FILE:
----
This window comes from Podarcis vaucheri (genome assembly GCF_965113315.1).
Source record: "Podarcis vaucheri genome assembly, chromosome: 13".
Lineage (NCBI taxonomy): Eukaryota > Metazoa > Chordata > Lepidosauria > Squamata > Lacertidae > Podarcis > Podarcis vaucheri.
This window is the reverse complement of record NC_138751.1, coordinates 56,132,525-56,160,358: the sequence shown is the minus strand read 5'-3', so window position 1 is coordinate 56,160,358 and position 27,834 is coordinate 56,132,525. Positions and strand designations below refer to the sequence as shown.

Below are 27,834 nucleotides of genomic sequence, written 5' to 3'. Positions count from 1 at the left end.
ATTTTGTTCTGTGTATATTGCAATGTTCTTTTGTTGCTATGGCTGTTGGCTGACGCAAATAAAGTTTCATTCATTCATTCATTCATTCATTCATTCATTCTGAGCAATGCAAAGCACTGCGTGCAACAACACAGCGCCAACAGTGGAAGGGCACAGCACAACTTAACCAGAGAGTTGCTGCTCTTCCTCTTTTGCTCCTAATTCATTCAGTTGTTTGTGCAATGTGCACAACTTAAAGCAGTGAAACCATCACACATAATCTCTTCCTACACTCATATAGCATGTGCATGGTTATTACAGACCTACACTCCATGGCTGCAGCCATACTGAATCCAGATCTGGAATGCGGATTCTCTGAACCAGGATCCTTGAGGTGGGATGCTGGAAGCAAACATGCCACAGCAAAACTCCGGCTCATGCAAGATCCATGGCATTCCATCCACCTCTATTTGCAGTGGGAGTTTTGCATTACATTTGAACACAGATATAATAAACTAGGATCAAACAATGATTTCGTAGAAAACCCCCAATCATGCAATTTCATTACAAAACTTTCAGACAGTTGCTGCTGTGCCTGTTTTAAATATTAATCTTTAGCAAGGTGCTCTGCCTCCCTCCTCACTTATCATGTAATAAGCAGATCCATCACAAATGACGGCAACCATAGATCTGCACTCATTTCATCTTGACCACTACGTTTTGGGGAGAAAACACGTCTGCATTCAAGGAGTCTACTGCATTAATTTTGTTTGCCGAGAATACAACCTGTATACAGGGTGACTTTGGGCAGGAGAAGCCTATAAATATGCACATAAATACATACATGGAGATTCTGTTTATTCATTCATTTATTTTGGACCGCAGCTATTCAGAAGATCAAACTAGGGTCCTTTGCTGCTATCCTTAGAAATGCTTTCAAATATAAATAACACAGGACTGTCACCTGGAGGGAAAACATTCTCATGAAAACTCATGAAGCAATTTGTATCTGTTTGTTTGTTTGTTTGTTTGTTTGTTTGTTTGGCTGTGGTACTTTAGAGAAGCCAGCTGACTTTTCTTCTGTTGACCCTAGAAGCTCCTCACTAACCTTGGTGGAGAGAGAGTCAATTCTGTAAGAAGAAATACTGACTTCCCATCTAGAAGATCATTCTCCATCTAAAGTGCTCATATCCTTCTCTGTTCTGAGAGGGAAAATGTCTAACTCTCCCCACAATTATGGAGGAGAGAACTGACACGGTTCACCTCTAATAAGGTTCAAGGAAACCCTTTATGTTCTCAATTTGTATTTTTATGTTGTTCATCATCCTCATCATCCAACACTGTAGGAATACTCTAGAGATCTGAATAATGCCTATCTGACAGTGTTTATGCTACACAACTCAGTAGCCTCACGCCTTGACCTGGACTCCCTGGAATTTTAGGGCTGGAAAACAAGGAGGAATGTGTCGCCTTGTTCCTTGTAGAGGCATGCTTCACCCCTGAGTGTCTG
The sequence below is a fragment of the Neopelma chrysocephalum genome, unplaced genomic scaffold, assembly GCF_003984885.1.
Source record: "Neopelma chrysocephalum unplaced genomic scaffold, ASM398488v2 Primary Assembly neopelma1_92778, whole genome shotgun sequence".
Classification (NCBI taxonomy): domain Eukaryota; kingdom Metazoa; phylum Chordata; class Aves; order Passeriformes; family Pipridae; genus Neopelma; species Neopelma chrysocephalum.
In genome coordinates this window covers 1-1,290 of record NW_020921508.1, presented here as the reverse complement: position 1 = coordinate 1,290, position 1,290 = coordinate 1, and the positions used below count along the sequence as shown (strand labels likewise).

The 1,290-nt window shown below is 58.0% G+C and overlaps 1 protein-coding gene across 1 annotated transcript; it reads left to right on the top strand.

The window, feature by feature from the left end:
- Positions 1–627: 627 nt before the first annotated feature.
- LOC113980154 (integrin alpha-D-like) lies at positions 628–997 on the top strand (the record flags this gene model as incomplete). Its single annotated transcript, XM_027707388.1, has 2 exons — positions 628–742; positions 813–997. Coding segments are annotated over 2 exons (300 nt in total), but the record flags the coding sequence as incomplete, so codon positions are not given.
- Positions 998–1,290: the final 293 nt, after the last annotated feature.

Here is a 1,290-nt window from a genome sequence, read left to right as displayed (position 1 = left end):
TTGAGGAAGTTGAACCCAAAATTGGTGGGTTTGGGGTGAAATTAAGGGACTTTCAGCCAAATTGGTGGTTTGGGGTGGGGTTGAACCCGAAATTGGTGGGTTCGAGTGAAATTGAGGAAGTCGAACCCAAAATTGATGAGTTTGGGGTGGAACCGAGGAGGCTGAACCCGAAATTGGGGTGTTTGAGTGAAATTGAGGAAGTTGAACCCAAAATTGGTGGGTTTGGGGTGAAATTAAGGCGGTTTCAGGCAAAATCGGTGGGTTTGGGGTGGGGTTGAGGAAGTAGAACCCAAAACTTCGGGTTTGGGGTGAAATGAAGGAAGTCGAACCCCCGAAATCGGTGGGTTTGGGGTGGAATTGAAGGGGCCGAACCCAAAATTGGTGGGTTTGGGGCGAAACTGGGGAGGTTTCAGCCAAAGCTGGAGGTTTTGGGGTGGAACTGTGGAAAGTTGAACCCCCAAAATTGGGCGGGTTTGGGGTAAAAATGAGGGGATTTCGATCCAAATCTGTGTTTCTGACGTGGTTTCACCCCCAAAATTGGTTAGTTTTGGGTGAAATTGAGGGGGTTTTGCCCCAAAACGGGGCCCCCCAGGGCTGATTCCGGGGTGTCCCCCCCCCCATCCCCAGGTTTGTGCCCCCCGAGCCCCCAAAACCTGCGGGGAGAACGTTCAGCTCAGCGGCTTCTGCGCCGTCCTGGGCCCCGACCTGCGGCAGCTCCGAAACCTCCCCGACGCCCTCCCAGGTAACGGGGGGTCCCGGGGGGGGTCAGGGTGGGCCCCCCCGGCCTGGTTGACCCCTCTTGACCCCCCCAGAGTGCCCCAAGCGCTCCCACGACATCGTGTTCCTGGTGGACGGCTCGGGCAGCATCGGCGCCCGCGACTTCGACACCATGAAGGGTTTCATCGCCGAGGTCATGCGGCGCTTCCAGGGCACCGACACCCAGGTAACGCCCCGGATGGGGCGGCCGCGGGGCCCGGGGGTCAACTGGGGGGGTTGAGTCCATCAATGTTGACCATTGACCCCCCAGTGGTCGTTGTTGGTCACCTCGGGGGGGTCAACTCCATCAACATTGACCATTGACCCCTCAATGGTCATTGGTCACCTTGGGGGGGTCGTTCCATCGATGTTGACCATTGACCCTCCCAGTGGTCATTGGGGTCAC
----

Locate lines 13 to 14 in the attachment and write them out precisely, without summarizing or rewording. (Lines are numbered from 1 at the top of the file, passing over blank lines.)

- Positions 1–627: 627 nt before the first annotated feature.
- LOC113980154 (integrin alpha-D-like) lies at positions 628–997 on the top strand (the record flags this gene model as incomplete). Its single annotated transcript, XM_027707388.1, has 2 exons — positions 628–742; positions 813–997. Coding segments are annotated over 2 exons (300 nt in total), but the record flags the coding sequence as incomplete, so codon positions are not given.